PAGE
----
Poetry Explorer- Classic Contemporary Poetry, STANE STREET, by EDMUND CHARLES BLUNDEN



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STANE STREET, by             Poet's Biography
First Line: Mown, strown are the grayhead grasses
Last Line: The ringer ceasing, lingers long.
Alternate Author Name(s): Blunden, Edmund


I

MOWN, strown are the grayhead grasses,
Red sorrels with them lie;
The buttercup's beauty passes
And the proud moon-daisies die.

The birds have hid in the coppice,
For the drought has had long lease,
Sleepy with bees and poppies;
Birdsongs, brooksongs cease.

Brown stems and wan white petals
Of crowsfoot trammel the brook;
Wild hops and sloven nettles
Shut out its sunny look.

And muddy and busy with midges
Is every tarrying plash,
And under the culverts and bridges
Horse-stingers thwart and flash.

Our Arun is sluggish and fenny,
Like water of marlpit or moat,
Meshed thick with slimed weeds many
And stout-stemmed yellow clote.

II

This way the broad leys seemed to me
As we went riding on
Where rode the Roman cavalry
Two thousand years agone:
The Stane Street, clad in dust and glare,
Had lost the mystery
That garlands relics great and rare
Of far antiquity.

Yet there was beauty all the same,
As we went riding on,
In every sturdy yeoman name
The signposts bade us con:
As Storrington berhymed of late,
And (ere that) Alversane,
Whence all the hazed hills seemed to wait
With blurred weak eyes for rain.

And as we came to Pulborough town
Storm rose from Arundel,
The first hot rain came splashing down,
Thunder began to knell.
The tempest worked up fever-pace,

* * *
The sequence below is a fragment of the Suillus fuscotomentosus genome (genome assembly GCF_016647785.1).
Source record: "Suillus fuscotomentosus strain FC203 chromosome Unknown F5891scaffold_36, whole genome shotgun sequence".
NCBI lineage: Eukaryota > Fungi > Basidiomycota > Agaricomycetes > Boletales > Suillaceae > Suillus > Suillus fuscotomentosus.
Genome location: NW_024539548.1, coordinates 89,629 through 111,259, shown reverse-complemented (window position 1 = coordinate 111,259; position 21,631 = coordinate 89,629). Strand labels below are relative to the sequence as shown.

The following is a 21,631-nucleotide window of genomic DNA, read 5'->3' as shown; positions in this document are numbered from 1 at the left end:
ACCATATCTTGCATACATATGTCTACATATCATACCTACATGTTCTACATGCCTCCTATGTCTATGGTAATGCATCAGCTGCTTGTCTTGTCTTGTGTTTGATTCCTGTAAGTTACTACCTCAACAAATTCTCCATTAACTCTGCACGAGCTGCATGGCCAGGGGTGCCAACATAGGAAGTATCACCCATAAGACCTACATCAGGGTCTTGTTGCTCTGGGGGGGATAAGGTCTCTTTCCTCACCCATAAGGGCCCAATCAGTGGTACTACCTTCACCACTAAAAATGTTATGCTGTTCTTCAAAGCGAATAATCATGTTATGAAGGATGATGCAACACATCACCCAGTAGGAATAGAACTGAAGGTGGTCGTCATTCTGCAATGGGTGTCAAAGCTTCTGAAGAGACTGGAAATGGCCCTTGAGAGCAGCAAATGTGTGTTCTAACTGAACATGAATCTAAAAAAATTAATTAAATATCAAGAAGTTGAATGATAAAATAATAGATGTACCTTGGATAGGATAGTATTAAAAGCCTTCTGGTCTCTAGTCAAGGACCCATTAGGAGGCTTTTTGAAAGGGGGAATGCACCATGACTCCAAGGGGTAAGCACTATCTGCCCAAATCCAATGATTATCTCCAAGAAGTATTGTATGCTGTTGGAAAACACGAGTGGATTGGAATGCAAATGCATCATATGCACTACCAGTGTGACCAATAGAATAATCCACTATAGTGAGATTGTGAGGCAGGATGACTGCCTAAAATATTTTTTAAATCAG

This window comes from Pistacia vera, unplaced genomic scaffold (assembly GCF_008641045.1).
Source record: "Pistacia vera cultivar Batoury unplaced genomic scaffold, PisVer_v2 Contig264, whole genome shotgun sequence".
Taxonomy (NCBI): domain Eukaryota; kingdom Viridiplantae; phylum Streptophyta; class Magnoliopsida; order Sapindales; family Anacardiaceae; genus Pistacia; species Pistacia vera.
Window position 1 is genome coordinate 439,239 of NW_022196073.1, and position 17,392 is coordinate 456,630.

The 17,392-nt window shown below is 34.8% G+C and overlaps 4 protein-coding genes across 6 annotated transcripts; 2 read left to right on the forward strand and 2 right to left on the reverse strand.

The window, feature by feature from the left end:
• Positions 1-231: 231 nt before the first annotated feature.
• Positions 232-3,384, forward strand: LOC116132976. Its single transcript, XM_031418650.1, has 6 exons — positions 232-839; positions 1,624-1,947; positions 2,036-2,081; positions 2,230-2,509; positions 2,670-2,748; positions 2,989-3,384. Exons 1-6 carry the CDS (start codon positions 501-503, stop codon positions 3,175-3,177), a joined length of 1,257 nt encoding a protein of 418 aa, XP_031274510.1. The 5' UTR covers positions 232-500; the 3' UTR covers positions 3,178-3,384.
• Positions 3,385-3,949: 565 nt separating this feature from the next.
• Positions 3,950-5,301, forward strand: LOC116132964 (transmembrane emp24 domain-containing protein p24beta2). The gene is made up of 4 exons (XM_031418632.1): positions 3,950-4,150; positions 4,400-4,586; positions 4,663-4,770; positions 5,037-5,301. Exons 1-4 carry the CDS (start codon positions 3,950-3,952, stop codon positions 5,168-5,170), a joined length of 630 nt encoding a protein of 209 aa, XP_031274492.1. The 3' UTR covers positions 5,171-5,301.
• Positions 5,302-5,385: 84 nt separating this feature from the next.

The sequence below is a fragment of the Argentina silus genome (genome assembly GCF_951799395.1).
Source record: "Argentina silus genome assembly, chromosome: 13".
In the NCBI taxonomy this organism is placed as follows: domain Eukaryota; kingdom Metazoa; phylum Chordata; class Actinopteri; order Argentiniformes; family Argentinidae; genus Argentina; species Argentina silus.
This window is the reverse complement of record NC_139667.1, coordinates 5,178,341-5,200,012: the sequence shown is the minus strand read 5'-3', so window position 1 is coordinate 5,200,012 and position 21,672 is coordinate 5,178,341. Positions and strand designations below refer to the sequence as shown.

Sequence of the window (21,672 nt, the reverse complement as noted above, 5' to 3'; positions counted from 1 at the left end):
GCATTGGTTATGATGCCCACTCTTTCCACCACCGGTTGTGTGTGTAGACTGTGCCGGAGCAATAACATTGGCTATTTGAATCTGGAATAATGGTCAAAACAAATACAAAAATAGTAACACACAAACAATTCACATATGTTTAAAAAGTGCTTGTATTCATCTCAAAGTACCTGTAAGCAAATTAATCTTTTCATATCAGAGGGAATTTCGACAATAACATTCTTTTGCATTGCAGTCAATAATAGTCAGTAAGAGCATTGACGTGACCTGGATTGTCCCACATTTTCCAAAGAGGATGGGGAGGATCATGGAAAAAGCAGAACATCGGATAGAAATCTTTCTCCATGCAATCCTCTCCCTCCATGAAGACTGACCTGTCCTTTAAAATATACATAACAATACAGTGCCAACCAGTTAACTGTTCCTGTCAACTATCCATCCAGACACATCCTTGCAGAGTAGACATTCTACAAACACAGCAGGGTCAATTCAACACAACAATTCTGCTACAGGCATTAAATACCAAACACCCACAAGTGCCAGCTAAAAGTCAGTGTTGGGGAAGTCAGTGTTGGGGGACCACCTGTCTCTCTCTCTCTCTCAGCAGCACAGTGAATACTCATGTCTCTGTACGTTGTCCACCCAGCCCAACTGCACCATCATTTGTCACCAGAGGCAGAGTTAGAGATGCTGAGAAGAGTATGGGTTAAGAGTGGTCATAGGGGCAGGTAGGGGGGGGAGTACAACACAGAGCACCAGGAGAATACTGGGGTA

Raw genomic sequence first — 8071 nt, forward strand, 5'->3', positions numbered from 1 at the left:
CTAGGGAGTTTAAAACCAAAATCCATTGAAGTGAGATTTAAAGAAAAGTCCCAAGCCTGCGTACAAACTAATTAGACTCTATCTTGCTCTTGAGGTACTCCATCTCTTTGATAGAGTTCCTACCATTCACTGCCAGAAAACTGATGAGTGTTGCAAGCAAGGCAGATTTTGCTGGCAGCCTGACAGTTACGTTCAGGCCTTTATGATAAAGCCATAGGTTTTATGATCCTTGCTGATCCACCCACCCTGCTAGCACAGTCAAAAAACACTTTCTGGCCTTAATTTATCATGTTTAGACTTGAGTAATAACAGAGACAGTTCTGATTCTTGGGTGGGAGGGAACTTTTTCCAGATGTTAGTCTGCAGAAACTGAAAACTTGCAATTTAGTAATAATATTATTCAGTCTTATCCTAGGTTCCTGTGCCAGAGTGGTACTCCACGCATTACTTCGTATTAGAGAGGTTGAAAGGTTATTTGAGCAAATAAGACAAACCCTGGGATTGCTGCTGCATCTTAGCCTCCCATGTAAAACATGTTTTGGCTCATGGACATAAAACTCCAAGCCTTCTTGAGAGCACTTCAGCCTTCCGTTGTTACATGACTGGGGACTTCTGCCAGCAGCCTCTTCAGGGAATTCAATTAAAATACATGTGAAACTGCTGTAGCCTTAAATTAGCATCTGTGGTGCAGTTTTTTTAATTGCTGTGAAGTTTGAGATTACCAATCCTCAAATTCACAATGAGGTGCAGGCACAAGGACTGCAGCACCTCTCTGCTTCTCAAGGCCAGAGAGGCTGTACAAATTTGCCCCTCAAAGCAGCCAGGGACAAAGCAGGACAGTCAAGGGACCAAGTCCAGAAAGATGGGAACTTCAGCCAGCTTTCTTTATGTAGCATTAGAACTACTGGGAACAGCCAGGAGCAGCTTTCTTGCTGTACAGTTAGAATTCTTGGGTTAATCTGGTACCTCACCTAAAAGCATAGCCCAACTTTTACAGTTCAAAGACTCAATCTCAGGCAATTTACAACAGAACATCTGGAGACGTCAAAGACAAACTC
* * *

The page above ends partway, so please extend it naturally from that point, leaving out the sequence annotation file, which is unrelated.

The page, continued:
White hissed the bubbles flung;
Wild sudden freshets ran their race,
The fleetfoot winds were sprung.

We sheltered till the short-lived shower
Had stilled the thunder's wrath,
And fragrances of leaf and flower
Flew forth from plat and swath:
The bevying clouds thinned into light
Like locks of silvery hair;
And tree and spire, and house and height
Looked clear through glistening air.

Then southward still we went well pleased,
In love with every rural thing,
And, now the heat-god was appeased,
The sweet small birds were brave to sing:
But, ere another mile was rode,
We came to Hardham, shy as fair
And by the little church we slowed
Descrying steps of beauty there.

III

The little gate latch clinked and stopped,
We trod the churchway, white and warm
With flagstones drying from the storm,
Though lichened gravestones still stood sopped
And splashes from the church eaves dropped.

All hushed we reached the porch, and found
The door ajar: we entered in,
Such trancing rest from dust and din
Held us a moment's space spell-bound.
Then we for gladness looked around.

The dim-traced paintings on the wall,
The brown initialled altar-rail,
The altar with its breded vail,
The vague light that the panes let fall,
The pulpit and the vestry small --

No trophies, no begilded shows
Can bring the soul of holiness
To make her hermitage and bless
Where pride and strife and dogma prose
To hypocrites in gaudy rows.

The smallest things are made divine,
The old low pews, the narrow tiles
Deep red, that pave the tiny aisles,
The books whose gildings no more shine --
O hamlet church, O heavenly shrine.

Wherever Faith kneeled simple-strong
Of old, the memory abides;
Dead rose whose silken fragrance glides
Still from her leaves; tolled bell whose song,
The ringer ceasing, lingers long.





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